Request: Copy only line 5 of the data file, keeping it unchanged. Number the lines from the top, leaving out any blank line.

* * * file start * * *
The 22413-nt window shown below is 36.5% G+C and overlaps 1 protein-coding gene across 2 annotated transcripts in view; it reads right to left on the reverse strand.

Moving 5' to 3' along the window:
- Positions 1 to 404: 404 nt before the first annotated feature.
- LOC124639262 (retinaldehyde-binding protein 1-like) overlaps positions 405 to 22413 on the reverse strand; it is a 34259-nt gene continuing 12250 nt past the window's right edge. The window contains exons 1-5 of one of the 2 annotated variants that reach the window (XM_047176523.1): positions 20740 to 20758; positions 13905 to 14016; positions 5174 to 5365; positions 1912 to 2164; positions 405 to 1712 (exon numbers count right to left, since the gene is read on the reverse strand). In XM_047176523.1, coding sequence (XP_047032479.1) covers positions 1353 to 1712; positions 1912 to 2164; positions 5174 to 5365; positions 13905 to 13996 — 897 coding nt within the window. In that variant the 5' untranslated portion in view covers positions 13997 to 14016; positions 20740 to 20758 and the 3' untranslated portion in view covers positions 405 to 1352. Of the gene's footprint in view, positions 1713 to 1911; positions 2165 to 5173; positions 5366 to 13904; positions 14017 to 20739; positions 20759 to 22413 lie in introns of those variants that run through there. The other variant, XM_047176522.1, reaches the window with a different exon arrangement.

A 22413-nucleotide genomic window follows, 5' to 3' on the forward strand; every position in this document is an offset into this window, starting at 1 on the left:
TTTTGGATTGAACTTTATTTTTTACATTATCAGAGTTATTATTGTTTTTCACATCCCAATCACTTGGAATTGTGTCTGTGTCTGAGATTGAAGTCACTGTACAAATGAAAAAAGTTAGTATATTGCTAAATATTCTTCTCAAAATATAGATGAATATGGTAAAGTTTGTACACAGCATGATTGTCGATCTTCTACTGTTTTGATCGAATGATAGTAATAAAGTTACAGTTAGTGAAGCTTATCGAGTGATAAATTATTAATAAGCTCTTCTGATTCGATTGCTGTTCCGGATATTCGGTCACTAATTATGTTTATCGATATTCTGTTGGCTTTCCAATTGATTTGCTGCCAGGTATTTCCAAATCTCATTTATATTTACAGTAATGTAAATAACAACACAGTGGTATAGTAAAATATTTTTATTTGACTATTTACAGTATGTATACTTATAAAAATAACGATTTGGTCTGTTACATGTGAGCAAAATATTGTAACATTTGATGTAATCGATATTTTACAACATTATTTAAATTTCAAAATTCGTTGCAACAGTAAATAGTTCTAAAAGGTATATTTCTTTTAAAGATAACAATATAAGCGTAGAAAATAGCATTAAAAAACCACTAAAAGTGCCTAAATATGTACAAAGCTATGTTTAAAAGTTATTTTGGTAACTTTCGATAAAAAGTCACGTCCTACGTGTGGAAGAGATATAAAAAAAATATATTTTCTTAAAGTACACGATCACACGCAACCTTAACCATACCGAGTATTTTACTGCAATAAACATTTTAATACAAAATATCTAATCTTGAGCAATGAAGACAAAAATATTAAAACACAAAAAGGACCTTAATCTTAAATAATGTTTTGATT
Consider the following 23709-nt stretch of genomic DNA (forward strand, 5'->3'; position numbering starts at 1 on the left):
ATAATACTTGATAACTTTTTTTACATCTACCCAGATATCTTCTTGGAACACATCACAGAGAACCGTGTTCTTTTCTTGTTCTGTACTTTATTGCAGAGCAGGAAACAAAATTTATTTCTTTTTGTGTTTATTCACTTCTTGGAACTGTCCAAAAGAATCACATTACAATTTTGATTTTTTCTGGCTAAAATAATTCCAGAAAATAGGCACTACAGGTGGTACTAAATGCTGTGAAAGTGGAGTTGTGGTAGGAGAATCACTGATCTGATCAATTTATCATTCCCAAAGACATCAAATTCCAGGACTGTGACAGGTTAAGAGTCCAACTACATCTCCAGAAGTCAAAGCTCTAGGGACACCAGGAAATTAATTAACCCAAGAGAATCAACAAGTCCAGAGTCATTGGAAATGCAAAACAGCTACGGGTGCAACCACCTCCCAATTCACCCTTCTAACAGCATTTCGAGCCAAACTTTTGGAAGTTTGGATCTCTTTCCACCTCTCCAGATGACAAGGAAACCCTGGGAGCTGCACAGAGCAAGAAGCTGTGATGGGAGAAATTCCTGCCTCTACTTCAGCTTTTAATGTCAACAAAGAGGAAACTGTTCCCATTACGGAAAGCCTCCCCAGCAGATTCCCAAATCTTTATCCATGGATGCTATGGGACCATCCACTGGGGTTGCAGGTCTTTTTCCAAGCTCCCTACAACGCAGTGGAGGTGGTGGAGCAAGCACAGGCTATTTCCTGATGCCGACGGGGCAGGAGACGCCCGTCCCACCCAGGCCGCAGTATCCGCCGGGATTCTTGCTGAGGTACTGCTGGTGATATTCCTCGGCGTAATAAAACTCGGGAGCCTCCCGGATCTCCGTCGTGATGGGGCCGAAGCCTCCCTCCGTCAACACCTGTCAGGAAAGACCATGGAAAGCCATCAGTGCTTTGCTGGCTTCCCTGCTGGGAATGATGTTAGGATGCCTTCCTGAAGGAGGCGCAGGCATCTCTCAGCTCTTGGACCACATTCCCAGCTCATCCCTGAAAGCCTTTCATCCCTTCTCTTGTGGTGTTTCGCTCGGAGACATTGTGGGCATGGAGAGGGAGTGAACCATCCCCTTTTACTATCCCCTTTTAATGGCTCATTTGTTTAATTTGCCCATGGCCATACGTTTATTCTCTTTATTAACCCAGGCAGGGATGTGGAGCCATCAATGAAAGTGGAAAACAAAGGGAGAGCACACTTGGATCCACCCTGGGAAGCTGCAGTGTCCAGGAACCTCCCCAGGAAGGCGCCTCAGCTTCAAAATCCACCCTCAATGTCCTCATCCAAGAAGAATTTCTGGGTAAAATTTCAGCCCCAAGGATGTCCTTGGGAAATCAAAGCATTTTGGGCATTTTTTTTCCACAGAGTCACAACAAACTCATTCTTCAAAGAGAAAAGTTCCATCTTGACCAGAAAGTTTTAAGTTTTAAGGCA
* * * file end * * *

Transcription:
A 22413-nucleotide genomic window follows, 5' to 3' on the forward strand; every position in this document is an offset into this window, starting at 1 on the left: